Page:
Salafists in the City: Free Koran Distributions Have Germany Concerned
Salafist Muslims have been handing out free Korans across Germany in recent weeks. But the group's radicalism has many politicians concerned -- as does a recent video posted on YouTube that allegedly threatened journalists who wrote critical reports on the religious offensive.
At first glance, the project appears relatively harmless. A Muslim group in Germany has set as its goal the distribution of millions of free Korans, so that the holy book of Islam finds its place in "every household in Germany, Austria and Switzerland," as the project website (German language only) states.
For months -- though most noticeably during the recent Easter holidays -- followers of the Salafist imam Ibrahim Abou Nagie have been handing out copies at information stands in city centers across Germany. The group, which calls itself "The True Religion," claims that 300,000 copies have already been distributed.
Increasingly, though, skepticism of the project is mounting among leading politicians in Germany, not least because of Nagie's own radical interpretation of Islam. Indeed, last autumn Nagie was indicted for public incitement to commit criminal offenses and for disturbing the religious peace.
And on Thursday, daily Die Welt reports that a video made a brief appearance on YouTube this week apparently targeting journalists that reported critically on the Koran distribution project. "We now have detailed information on the monkeys and pigs who published false reports about the (Frankfurt Salafist group) DawaFFM and many other brothers and sisters," the video, which has since been taken down, intoned, according to Die Welt.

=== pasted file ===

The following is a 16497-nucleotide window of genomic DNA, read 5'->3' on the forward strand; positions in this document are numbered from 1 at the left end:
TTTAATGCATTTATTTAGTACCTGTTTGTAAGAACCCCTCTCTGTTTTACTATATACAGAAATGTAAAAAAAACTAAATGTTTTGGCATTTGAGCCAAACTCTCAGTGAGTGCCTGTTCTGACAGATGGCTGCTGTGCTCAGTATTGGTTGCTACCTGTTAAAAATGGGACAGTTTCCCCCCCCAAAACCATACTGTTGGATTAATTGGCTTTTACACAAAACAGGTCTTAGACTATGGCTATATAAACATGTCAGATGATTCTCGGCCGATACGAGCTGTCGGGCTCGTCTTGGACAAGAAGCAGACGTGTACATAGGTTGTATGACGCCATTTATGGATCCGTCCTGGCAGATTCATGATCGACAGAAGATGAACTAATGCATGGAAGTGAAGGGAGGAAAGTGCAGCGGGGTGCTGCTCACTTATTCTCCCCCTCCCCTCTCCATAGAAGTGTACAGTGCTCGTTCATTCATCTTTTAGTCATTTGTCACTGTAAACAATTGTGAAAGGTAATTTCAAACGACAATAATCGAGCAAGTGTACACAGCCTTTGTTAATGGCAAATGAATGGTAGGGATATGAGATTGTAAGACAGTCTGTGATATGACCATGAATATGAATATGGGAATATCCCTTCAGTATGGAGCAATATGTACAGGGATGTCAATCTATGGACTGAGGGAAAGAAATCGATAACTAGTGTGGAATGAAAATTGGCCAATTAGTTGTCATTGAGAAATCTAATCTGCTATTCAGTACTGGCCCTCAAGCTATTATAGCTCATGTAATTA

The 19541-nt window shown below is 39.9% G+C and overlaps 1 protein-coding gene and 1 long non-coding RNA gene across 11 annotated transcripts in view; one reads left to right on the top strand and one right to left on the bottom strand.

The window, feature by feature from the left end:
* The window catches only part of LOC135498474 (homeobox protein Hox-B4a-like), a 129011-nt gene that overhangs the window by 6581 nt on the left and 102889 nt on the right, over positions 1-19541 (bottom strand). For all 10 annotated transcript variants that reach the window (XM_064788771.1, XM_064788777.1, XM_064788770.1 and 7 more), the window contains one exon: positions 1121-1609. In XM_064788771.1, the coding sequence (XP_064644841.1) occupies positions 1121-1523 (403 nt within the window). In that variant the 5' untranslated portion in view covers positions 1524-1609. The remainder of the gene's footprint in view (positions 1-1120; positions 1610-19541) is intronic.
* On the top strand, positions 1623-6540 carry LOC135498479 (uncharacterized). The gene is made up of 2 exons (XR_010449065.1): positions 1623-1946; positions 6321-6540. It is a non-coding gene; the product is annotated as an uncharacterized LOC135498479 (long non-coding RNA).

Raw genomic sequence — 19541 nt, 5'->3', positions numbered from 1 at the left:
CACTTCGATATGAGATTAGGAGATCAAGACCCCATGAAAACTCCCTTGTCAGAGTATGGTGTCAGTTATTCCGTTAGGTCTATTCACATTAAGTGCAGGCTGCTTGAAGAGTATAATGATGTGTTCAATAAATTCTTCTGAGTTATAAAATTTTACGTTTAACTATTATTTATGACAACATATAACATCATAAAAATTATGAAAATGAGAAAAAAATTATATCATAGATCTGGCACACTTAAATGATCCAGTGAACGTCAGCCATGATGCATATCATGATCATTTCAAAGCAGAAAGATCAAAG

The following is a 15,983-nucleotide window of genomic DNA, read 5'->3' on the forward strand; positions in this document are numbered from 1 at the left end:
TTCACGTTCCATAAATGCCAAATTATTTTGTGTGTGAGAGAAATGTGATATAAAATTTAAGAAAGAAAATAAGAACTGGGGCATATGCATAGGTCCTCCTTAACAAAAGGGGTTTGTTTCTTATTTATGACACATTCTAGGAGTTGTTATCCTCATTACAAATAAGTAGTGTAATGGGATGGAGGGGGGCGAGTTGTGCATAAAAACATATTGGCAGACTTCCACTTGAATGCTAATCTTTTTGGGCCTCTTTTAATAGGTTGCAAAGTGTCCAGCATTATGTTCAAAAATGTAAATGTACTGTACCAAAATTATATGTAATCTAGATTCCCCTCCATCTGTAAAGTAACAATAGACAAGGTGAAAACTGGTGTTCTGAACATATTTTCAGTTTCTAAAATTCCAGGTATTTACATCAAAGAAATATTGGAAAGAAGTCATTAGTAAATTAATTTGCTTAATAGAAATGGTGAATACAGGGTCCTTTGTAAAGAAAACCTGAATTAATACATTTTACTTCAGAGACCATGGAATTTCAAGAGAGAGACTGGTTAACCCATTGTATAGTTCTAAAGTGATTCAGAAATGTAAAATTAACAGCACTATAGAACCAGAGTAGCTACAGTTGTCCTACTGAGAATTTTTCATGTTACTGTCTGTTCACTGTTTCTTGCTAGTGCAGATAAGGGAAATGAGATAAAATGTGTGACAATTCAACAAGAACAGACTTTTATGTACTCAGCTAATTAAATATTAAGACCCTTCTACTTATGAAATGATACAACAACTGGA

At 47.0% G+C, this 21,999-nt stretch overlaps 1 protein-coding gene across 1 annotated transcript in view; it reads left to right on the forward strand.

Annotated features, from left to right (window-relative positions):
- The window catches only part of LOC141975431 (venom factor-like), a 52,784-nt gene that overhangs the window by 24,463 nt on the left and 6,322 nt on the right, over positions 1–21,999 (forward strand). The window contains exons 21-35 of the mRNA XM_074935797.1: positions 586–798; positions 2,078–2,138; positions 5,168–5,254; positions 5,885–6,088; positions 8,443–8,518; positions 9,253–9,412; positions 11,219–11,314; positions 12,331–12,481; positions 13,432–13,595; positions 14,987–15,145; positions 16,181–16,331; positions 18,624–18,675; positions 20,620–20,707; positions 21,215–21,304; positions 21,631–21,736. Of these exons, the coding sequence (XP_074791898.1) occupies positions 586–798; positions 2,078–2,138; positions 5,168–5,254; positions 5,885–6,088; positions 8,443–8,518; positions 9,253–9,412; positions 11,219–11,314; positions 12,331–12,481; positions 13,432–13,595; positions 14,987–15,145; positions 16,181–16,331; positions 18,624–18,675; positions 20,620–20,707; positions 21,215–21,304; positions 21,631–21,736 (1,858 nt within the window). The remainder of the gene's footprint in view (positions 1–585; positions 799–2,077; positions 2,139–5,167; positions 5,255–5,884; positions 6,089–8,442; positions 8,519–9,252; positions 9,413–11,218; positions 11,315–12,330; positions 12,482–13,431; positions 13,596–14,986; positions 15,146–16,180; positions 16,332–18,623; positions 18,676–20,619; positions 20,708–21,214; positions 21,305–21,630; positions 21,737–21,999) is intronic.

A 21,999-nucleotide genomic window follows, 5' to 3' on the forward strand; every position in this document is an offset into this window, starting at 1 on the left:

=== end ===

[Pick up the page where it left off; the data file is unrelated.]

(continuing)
"We possess a lot of information, for example, we know where you live, we know what football team you root for, we have your mobile phone numbers," it continues. The video names reporters from the dailies Frankfurter Rundschau and Tagesspiegel. Die Welt reports that the producer of the video has worked for Nagie in the past.
Growing Political Debate
Separate from those revelations, the Ulm-based publishing house Ebner & Spiegel (which is not connected to SPIEGEL magazine), which is printing the Korans being handed out across the country, has suspended deliveries and is now examining possibilities for backing out of the contract.
The move was a reaction to the growing political debate in Germany focused on the Koran distributions. Although the Salafist info-stands have been making appearances in pedestrian zones of German towns for months, it is only now that politicians of all stripes have begun addressing Nagie's mission.
In particular, as many make clear, it is the Salafist movement itself that most find objectionable. Germany's Federal Office for the Protection of the Constitution (BfV), the country's domestic intelligence agency, estimates that there are between 3,000 and 5,000 Salafists in Germany. The Berlin office of the BfV warns that the Salafist ideology is almost identical to that of the al-Qaida terrorist network. More concerning, the group has a growing number of followers in Germany. Furthermore, Arid U., the man who was sentenced to life in prison in February for shooting to death two American servicemen at Frankfurt Airport in 2011, reportedly had ties to Salafism.
Disturbing the Religious Peace
Günter Krings, a senior member of Chancellor Angela Merkel's Christian Democratic Union, told the Rheinische Post that "wherever possible, this aggressive action must be stopped. While the distribution of religious writings is in principle unobjectionable the aggressive actions of the radical Salafists have disturbed the religious peace in our country."
Green Party co-leader Cem Özdemir was likewise clear in his condemnation of the Salafists. "I have a problem with all religious groups that place their world view above the constitution and above human rights. That applies as well to those Salafists who invoke violence and whose ideology fuels Islamist terrorism," he told Die Welt.
Spokespersons from other political parties have also expressed concern about the Koran distributions, though the business-friendly Free Democrats, Merkel's junior coalition partner, said that they doubt whether the project could be banned. Some leading German Muslim groups have also criticized the Salafists out of concern that the group is seeking to portray itself as the only true representative of Islam in the country.
cgh -- with wire reports
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